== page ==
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Improving Adherence in Asthma Treatment

April 23rd, 2024

Asthma, a common respiratory disorder affects more than 8 million people in the UK alone [1]. Despite the availability of effective treatments, inhaled corticosteroids (ICS) which are the mainstay of asthma treatment, often show limited efficacy because of suboptimal patient adherence. Asthma exacerbations may account for more than 60,000 hospital admissions and more than 1,300 deaths in the UK alone each year [1]. 

Suboptimal adherence is defined as the failure of patients to take their medication as directed by their clinician [2]. According to a recent review, an estimated 50% of medications for chronic disease are not taken as prescribed [3]. However, asthma adherence rates have been found to be even lower, with adherence estimates ranging from 30% to 70% [4–6]. 

A need exists to improve medication adherence in asthma to enable more effective asthma treatment. This article will describe those factors that may contribute to poor adherence, potential negative consequences and digital technologies that can aid in improving adherence.

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Factors Contributing to Poor Adherence

Those factors contributing to suboptimal asthma adherence can be divided into three categories: medication/regimen, intentional and unintentional factors.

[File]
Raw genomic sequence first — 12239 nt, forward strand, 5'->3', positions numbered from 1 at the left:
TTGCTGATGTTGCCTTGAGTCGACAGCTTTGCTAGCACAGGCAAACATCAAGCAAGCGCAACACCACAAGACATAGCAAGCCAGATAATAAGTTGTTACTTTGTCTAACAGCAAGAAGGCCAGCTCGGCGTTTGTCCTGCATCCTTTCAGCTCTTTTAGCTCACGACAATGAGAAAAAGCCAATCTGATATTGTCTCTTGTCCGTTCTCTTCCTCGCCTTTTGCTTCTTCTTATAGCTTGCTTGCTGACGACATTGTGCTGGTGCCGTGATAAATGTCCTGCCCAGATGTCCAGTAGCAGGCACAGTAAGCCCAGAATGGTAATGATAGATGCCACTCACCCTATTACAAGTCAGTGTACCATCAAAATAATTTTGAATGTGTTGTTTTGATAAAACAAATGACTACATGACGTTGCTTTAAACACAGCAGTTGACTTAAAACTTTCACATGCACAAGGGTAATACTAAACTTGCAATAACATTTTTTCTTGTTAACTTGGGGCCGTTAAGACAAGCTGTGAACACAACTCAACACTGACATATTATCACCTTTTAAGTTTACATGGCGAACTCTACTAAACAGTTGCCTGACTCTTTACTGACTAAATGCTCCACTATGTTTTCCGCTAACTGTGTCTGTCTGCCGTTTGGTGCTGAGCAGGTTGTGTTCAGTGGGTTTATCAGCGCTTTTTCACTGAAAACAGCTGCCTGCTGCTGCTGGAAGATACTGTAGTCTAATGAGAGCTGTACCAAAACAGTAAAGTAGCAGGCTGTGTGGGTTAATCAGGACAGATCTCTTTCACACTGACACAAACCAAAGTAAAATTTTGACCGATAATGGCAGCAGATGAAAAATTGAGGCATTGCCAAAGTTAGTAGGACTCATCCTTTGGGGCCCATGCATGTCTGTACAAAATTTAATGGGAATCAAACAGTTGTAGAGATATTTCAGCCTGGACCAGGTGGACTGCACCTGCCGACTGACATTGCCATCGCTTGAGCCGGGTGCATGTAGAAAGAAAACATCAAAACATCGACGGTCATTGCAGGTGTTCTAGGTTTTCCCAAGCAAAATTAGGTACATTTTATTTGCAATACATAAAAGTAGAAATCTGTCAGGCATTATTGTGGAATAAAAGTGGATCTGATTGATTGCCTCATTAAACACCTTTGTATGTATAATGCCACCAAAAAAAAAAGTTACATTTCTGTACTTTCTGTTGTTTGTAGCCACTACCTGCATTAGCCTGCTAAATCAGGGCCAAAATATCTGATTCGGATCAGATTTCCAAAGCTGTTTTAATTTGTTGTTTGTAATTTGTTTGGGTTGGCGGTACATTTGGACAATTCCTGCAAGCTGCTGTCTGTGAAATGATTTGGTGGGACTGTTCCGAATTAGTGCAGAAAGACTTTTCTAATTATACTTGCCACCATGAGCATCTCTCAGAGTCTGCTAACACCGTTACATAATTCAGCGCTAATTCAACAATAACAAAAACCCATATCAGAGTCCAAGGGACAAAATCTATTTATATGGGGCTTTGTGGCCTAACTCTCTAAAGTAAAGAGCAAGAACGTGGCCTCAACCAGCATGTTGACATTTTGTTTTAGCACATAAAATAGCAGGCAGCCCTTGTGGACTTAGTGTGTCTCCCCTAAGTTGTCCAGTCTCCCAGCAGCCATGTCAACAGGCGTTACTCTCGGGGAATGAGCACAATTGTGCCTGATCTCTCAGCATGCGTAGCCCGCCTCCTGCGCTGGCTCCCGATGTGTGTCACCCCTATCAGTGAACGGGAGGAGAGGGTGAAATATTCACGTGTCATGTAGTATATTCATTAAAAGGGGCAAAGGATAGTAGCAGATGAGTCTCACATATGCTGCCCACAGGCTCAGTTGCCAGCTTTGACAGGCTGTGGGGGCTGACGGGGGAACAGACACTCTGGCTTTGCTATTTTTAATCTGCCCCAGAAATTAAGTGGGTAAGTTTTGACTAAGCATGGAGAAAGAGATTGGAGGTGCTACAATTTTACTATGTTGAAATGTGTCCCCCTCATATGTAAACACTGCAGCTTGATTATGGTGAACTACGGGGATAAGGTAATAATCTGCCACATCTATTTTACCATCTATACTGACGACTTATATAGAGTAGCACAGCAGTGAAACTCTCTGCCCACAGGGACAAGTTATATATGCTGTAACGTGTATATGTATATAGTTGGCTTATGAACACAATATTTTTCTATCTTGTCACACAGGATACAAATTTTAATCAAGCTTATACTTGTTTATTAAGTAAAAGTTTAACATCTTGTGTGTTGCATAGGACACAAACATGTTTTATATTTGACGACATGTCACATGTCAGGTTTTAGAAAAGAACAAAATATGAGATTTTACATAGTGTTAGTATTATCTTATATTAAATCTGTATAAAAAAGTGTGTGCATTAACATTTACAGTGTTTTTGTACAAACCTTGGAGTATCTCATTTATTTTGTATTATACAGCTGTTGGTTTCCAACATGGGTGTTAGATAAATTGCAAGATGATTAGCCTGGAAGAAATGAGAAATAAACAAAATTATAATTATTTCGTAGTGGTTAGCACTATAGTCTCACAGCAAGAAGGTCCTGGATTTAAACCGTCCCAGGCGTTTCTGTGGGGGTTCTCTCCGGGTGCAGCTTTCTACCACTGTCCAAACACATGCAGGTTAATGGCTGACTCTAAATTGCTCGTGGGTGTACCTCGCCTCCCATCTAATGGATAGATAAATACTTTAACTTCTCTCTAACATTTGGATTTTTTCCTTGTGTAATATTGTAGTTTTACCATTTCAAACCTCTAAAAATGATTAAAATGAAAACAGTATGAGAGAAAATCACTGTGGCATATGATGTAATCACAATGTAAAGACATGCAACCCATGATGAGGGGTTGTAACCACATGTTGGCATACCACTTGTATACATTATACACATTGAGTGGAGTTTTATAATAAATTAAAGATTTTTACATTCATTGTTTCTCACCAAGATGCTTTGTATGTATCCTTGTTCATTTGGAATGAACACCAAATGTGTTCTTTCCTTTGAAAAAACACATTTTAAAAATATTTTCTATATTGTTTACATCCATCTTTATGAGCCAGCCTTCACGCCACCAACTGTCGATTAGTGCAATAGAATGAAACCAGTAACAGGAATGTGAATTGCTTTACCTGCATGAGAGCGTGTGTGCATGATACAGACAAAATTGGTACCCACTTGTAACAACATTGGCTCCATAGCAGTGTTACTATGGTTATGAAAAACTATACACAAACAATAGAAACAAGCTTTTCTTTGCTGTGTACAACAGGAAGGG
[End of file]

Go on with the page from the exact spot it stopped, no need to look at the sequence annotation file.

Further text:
• Medication factors: These are directly related to the medication itself and include the medication costs, complexity of regimens (e.g., multiple times a day), need for multiple inhalers and difficulties using the inhaler devices (e.g., due to arthritis or cognitive decline) [7].


  • Intentional factors: These occur because of a patient’s beliefs, choices, or concerns and include the perception the treatment is unnecessary, denial about the illness, inappropriate expectations, concerns about side effects, dissatisfaction with their healthcare provider, and cultural/religious issues [7]

  • Unintentional factors: These factors occur in response to unconscious decisions made by the patient such as misunderstanding directions, forgetting to take the medication and the absence of a daily routine [7]. 

Consequences of Poor Adherence

Poor adherence undoubtedly contributes to the economic and clinical burden of asthma. Already numerous studies have shown that poor medication adherence is associated with worse symptom control in asthma patients [8]. Specifically, better adherence to asthma controller therapy, such as ICS, is associated with a significant reduction in asthma exacerbations, quality of life and asthma-related mortality [8–11]. Notably, one study found that suboptimal adherence to ICS may be responsible for 24% of all asthma exacerbations [12]